Video and audio of the violent October attack on Paul Pelosi, the husband of then-House Speaker Nancy Pelosi, was released to the public Friday.
It was released after San Francisco Superior Court Judge Stephen M. Murphy ruled there was no reason to keep the footage secret, especially after prosecutors played it in open court during a preliminary hearing last month.
The video shows police approaching the home and knocking on the front door. After a few seconds, the front door opens, revealing Pelosi standing alongside a second man, later identified as David DePape. DePape and Pelosi are both holding onto a hammer.
The police exchange a few words with the men, then see the hammer and tell him to drop the weapon.
“Um, nope,” DePape responds, yanking the hammer away and swinging it at Pelosi.
Police then rush into the home and pull DePape off Pelosi, who remains on the floor. Police can be heard requesting backup as they handcuff the suspect.
Pelosi, who is 82, suffered a fractured skull and injuries to his arms and hands, and underwent surgery after the early-morning attack in the couple’s San Francisco home. DePape, 42, allegedly broke into the home around 2 a.m. and demanded to know where the congresswoman was. Paul Pelosi was able to call 911.
“Our officers observed Mr. Pelosi and the suspect both holding a hammer,” said San Francisco Police Chief William Scott in October. “The suspect pulled the hammer away from Mr. Pelosi and violently assaulted him with it.”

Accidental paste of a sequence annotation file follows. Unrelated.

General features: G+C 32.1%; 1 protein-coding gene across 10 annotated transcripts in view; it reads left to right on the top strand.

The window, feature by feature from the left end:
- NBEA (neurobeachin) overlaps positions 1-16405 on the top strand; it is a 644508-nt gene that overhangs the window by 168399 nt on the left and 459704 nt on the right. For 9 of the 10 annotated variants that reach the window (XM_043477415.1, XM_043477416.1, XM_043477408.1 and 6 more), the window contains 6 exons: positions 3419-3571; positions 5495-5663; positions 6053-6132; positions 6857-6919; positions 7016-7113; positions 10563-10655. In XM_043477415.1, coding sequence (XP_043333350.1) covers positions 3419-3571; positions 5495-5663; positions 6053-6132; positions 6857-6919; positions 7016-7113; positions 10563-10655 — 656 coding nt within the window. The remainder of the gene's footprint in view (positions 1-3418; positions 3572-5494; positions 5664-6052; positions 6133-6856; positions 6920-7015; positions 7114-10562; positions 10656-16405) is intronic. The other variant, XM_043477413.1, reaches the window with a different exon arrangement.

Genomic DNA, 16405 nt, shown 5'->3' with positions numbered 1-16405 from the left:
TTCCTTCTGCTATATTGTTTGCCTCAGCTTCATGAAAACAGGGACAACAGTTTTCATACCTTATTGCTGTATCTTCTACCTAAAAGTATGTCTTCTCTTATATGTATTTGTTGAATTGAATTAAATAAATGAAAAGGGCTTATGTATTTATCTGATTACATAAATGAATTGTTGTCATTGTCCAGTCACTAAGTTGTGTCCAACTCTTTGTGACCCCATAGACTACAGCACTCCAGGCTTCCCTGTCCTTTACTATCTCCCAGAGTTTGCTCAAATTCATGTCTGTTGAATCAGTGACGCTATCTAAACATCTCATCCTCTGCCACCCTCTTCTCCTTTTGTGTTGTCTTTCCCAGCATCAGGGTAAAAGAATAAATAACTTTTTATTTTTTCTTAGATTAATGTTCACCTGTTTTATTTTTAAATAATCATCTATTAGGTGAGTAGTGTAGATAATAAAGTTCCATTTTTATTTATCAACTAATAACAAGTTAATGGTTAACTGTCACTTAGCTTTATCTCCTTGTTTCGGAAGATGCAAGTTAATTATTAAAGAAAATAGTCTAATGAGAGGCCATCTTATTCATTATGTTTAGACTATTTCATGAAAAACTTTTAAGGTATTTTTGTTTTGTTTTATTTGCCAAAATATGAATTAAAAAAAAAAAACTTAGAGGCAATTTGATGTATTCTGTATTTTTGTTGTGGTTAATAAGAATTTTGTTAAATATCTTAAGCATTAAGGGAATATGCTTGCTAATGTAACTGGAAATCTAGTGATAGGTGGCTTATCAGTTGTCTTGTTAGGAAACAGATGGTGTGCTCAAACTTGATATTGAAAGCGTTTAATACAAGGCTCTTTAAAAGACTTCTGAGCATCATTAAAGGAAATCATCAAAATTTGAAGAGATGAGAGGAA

An excerpt of security footage from a camera outside the Pelosi home was also released by the court Friday. It shows the suspect walking around the house, peering inside, and sitting down in the yard before pulling on a pair of gloves, smashing a hammer at a door or window, and then climbing through.
Authorities said DePape intended to kidnap Nancy Pelosi and told officers he wanted to “break her kneecaps.” The congresswoman was in Washington, D.C., at the time. She announced the following month she was stepping down from Democratic leadership, though remaining in Congress.
The congresswoman said Friday her husband continues to make progress.
“I have not heard the 911 call. I have not heard the confession. I have not seen the break-in and I have absolutely no intention of seeing the deadly assault on my husband’s life,” she told reporters after the video was released.
DePape has pleaded not guilty to six charges that include attempted murder, residential burglary, assault with a deadly weapon, elder abuse, false imprisonment of an elder, and threats to a public official and their family.
Court records say the San Francisco police “recovered zip ties in Pelosi’s bedroom and in the hallway near the front door of the Pelosi residence” and found “a roll of tape, white rope, one hammer, one pair of rubber and cloth gloves, and a journal” in his backpack.
News organizations, including CBS News, sought the material played in court, including audio from Pelosi’s 911 call, police bodycam footage and surveillance footage and clips of a police interview. ABC, NBC, Fox, The Washington Post and The New York Times, among others, joined in that request, The Associated Press reported,
San Francisco Deputy Public Defender Adam Lipson, who represents David DePape, said he thought it was “a terrible mistake” to release the video and other evidence in the case.
“The footage is inflammatory and could feed unfounded theories about this case, and we are extremely concerned about Mr. DePape’s ability to get a fair trial,” Lipson said in a statement.
“Appealing the release of this evidence is a difficult question since the damage has been done. But we are evaluating our options for this case and intend to continue providing Mr. DePape the vigorous defense that he’s entitled to.”